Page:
Emperor Tamarin Fact File
Emperor tamarins are instantly recognizable due to the long white whiskers which hang down on either side of their mouth and resemble a mustache.
The rest of their body is colored with speckled brown colored fur. Their hands, feet and face are colored black. A white tuft of fur runs along the underside of their body.
On each foot they have claw like nails on all the toes except the big toe called tegulae. These help them to climb trees.
Their long tail is colored orange. This may measure between 39 and 42cm (15.4 and 16.5in) long.
The body of an emperor tamarin is 23-26cm (9-10.2in) long and their weight varies from 220-500g (7.8-17.6oz).
The emperor tamarin is an omnivore. They feed on fruits, berries, flowers, gum, sap and insects. Gum is primarily accessed from trees previously tapped by larger animals. On a rare occasion small animals such as lizards or birds may be eaten.
Due to their small size they can go out further on branches than most monkeys and thus access food sources which others have difficulty reaching.
Wild 17 years
— AD —
South America is the native home of the emperor tamarin. Here they can be found on the border of Bolivia, Brazil and Peru.
They make their home in lowland and montane rainforest, flooded forests and woodlands.
Young are born from September to March. Only one female in their group will breed at a time. The breeding female will be the oldest and highest ranking female. This female will have multiple partners at the same time.
The gestation period of the emperor tamarin is 140-145 days. At birth the infant weighs just 32g (1.2oz).
Twins are almost always born. Following the birth the males will clean the baby. The father will carry the infants at all times except when they are being fed.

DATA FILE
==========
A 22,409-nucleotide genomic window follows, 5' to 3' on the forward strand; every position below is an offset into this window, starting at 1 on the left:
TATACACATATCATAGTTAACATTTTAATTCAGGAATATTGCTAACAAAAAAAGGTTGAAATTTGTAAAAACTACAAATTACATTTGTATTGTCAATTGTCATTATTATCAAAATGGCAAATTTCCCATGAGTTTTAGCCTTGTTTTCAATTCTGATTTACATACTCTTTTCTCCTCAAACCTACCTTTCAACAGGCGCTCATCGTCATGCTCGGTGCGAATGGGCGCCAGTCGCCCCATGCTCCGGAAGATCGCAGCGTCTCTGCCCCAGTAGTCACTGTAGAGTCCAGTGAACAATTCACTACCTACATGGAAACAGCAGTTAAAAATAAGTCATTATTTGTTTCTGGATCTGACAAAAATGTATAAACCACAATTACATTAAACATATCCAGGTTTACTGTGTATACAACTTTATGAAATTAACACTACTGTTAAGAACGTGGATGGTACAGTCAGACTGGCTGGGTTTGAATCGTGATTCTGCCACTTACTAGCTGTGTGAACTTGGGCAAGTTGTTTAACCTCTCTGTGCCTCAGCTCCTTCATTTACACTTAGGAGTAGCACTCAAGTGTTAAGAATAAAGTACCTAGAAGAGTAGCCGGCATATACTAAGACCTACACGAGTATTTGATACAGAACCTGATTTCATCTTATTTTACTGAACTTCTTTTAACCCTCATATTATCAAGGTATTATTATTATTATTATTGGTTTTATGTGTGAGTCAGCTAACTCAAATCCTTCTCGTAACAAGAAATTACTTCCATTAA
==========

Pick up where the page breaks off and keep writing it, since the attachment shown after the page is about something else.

For the first 6-7 weeks of their life they are carried on the back of an adult. Weaning occurs by 2-3 months old.
Sexual maturity is achieved around 1.5 years old.
Groups of emperor tamarins will often to co-habit with the saddleback tamarin (Saguinus fuscicollis). When they move together the two species will respond to alarm calls from one another. While this association is primarily seen with saddleback tamarins it has also been recorded with other species of tamarin.
They have a range of vocalizations and calls which are used to communicate. Facial expressions are also used.
An emperor tamarin group is made up of between 4 and 15 members. Groups will have a nesting site where they can rest together.
Emperor tamarins are active by day and will spend much of their time foraging for food.
Predators and Threats
Humans have affected the habitat of emperor tamarins through deforestation. They are also hunted in small numbers for the pet trade. The development of roads through their habitat has led to these becoming fragmented making it harder for emperor tamarins to move between groups.
Their name came from Kaiser Wilhelm II of Germany (1888-1918) who had a similar shaped mustache to the emperor tamarin. Initially this name was given as a joke but it soon stuck.
Emperor tamarins are part of the new world monkey group from Central and South America.
Burnie, D., 2011. Animal. 3rd ed. London: DK
Ambrose, J., 2015. Wildlife Of The World. 1st ed. London: Dorling Kindersley
Eaton, T. 1999. “Saguinus imperator” (On-line), Animal Diversity Web. Accessed August 13, 2020 at https://animaldiversity.org/accounts/Saguinus_imperator/
Bicca-Marques, J., Calouro, A.M., Heymann, E. W., Mittermeier, R.A., Mollinedo, J., Ravetta, A., Rohe, F., Rylands, A.B. & Wallace, R. 2018. Saguinus imperator. The IUCN Red List of Threatened Species 2018: e.T39948A17931139. https://dx.doi.org/10.2305/IUCN.UK.2018-2.RLTS.T39948A17931139.en. Downloaded on 13 August 2020.
New England Primate Conservancy. 2020. Emperor Tamarin. [online] Available at: <https://www.neprimateconservancy.org/emperor-tamarin.html> [Accessed 14 August 2020].
PerthZooWebsite. 2020. Emperor Tamarin. [online] Available at: <https://perthzoo.wa.gov.au/animal/emperor-tamarin> [Accessed 14 August 2020].
Adelaide Zoo. 2020. Emperor Tamarin Fact Sheet – Adelaide Zoo. [online] Available at: <https://www.adelaidezoo.com.au/animals/emperor-tamarin-2/> [Accessed 14 August 2020].
Smithsonian’s National Zoo. 2020. Emperor Tamarin. [online] Available at: <https://nationalzoo.si.edu/animals/emperor-tamarin> [Accessed 14 August 2020].
Copyright The Animal Facts 2023